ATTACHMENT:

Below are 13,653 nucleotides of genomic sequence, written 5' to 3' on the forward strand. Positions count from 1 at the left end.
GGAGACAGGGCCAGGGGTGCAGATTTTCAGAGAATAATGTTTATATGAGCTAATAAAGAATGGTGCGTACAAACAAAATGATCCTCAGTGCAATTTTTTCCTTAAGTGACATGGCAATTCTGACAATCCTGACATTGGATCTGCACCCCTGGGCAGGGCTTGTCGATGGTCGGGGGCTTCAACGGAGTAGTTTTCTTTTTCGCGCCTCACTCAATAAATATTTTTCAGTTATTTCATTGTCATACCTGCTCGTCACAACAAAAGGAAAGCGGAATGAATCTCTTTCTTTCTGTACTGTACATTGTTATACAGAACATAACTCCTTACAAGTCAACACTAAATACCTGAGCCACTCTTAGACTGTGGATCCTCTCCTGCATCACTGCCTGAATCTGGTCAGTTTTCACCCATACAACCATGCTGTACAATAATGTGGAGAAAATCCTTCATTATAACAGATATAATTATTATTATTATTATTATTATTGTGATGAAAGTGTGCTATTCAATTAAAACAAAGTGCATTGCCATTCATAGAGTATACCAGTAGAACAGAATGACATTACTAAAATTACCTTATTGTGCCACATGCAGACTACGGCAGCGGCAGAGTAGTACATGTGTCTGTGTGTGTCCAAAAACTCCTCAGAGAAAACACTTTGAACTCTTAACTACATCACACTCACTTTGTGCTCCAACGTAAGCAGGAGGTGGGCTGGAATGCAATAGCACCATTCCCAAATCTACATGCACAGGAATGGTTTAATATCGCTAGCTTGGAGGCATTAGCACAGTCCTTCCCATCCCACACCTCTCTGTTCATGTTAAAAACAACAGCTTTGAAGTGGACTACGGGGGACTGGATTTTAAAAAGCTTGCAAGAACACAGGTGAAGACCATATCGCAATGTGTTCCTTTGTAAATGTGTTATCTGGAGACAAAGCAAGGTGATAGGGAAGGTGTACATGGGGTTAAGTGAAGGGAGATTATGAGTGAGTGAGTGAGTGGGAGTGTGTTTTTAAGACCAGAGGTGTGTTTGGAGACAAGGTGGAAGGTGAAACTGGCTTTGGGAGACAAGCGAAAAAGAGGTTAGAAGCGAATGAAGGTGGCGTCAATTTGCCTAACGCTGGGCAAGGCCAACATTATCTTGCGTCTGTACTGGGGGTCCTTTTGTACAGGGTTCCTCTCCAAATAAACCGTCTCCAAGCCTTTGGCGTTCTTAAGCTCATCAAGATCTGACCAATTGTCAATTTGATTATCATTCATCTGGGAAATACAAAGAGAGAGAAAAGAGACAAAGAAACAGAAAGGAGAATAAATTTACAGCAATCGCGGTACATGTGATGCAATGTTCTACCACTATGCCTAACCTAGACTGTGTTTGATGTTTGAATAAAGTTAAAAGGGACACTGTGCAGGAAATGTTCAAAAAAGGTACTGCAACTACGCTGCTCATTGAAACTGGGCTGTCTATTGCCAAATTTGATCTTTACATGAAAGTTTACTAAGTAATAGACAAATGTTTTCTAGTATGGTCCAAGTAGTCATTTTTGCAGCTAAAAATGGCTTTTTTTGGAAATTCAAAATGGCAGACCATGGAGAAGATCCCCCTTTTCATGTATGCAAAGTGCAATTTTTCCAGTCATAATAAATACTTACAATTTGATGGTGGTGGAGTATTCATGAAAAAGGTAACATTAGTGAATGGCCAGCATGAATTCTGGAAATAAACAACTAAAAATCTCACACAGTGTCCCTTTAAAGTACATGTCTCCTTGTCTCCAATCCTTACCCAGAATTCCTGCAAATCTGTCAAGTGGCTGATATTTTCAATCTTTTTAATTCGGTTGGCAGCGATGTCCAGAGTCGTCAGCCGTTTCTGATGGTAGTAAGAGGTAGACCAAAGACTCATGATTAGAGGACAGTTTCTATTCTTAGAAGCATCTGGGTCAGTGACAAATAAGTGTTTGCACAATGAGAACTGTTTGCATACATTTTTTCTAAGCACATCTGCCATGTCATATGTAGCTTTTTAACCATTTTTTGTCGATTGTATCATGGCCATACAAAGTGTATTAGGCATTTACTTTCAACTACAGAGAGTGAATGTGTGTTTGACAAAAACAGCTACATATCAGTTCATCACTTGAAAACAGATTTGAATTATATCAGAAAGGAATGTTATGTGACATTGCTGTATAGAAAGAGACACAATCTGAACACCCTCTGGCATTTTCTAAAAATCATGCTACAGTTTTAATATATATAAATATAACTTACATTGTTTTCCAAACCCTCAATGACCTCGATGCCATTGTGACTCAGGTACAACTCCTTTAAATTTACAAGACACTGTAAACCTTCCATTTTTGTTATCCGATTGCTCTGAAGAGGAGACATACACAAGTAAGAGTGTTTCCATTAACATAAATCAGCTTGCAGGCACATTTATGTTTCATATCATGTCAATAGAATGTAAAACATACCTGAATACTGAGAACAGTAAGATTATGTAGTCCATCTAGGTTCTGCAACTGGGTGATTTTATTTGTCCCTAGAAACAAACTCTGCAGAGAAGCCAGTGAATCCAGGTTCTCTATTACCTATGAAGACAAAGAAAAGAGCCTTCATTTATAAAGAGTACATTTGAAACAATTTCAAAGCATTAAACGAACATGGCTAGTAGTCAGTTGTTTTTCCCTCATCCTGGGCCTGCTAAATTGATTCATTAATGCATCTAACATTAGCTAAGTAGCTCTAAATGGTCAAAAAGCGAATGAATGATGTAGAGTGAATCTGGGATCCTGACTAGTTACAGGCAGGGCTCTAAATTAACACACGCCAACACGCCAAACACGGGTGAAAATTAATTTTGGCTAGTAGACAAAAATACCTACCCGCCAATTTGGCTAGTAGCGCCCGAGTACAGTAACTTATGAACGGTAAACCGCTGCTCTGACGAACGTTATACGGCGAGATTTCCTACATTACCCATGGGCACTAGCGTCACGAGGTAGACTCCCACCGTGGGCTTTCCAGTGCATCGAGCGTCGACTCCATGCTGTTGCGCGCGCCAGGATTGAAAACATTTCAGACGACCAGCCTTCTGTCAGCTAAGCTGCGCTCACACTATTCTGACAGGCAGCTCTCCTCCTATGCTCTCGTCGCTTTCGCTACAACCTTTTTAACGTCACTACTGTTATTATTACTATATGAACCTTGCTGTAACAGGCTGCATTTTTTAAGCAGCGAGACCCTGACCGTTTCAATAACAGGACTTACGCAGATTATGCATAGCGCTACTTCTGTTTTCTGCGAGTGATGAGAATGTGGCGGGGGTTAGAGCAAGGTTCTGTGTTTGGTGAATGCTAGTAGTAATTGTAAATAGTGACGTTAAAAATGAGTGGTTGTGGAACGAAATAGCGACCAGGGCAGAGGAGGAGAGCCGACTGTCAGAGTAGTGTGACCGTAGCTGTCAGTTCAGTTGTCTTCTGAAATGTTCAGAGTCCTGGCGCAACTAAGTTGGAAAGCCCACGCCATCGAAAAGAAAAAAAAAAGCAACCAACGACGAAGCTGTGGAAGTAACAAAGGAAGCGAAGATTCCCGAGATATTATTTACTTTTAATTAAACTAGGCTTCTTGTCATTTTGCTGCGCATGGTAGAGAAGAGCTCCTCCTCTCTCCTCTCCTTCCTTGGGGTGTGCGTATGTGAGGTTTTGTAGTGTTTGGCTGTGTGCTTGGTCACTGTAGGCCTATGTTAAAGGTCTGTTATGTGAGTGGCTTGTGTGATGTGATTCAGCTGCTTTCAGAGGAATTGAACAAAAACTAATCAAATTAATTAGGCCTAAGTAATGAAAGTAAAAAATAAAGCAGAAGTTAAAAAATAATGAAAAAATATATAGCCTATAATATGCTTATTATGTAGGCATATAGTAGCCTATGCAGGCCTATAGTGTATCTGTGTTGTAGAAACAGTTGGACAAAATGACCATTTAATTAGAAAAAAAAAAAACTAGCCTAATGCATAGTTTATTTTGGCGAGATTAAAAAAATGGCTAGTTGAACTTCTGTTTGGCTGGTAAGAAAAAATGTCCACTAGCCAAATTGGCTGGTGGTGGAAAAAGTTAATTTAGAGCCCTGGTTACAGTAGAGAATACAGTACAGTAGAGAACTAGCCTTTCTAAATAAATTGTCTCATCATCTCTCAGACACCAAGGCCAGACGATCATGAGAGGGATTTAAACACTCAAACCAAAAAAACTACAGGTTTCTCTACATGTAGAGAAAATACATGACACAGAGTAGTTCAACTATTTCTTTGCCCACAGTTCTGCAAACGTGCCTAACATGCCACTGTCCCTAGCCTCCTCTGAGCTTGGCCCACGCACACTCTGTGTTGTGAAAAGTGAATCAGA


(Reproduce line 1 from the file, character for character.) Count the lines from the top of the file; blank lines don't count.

Below are 13,653 nucleotides of genomic sequence, written 5' to 3' on the forward strand. Positions count from 1 at the left end.